Report warns of Bimini tourism impact
Guardian Staff Reporter
Published: Oct 25, 2013
While indicating that the impact of tourism is anticipated to be high as a result of a Resorts World project in Bimini, an environmental impact assessment (EIA) warns of the potential negative impact that could result from uncontrolled growth in tourism.
"The increased visitors will result in undesirable activities becoming more regular, including gambling, taking loans, crimes and money laundering," said the October 2 report, which was recently released on the Bahamas Environment, Science and Technology (BEST) Commission’s website.
The study, prepared by Blue Engineering, assesses the likely environmental impacts of the construction, operation and maintenance of a new ferry terminal for the Resorts World Bimini SuperFast ferry.
In the social impact aspect of the report, it is noted that "tourism can be both a source of international amity, peace and understanding and a destroyer and corrupter of indigenous cultures, a source of ecological destruction, an assault of people’s privacy, dignity and authenticity.”
The report said the overall impact of tourism is anticipated to be high, both positive and negative, and long-term in duration and will be the cause of a number of negative impacts, some of which warrant further investigation.
According to the report, the project may potentially introduce an additional 570,000 tourists per year to Bimini – a factor of 11 more than the number of tourists currently visiting Bimini – and thereby boost the local economy and employment.
“Bimini is likely to be passively ruled by tourism. Therefore, it needs community development, which is a process and a capacity to make decisions that consider the long-term economy, ecology and equity of all communities,” the report said. “Community development is one of the core elements of sustainable development.”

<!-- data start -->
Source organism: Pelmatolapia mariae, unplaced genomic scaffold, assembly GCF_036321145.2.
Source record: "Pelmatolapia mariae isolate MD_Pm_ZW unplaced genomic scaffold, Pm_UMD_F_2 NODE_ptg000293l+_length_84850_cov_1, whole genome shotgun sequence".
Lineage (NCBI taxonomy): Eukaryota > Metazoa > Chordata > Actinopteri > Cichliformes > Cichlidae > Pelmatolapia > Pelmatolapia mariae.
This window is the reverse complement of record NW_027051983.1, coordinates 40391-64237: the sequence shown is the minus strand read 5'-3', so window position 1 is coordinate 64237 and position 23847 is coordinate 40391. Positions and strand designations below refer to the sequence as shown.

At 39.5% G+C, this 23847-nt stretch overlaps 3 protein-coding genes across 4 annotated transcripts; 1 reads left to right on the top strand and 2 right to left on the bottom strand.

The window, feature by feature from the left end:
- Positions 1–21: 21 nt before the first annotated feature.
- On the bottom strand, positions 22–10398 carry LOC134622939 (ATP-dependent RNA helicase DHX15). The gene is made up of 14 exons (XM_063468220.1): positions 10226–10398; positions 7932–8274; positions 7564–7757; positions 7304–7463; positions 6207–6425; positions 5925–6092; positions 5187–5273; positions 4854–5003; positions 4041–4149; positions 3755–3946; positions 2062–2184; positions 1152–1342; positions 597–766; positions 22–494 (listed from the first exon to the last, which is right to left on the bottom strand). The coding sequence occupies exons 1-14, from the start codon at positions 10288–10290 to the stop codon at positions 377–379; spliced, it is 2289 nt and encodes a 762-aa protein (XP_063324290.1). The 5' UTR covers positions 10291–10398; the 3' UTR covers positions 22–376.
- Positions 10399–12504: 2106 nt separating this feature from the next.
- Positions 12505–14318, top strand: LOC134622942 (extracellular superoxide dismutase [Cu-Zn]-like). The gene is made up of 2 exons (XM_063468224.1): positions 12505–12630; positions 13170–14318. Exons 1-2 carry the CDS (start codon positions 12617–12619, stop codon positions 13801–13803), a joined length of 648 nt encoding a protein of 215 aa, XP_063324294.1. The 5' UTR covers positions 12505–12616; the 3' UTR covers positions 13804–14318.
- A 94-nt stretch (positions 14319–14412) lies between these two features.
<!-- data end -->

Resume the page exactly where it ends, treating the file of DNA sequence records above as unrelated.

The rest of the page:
Several months ago, during the opening of the Resorts World Casino, Prime Minister Perry Christie assured that the government was preparing a master plan to guide the “orderly development and growth of North and South Bimini for the foreseeable future”.
Christie said there will be significant upgrades to the island's infrastructure.
The report also “highly recommended” that a town meeting be held to introduce and explain the project and provide assistance to those people when needed and to further distribute and collect questionnaires.
The project will include dredging of 220,000 cubic yards of material which will be utilized in the construction of a new 4.5 acre island connected to the shore by a 1,000-foot long piled pier.
The island will provide berthing facilities for one 650-foot long vessel in two alternative berthing arrangements, one 300-foot long mega yacht and two 200 to 250-foot long mega-yachts as well as customs and immigration offices, a beach club and a turning area for trams. The project is intended to accommodate a 650-foot long ferry service between Miami and Bimini.
Christie said the project is expected to result in the creation of hundreds of jobs.
The Bimini SuperFast and the Resorts World Casino were commissioned in June.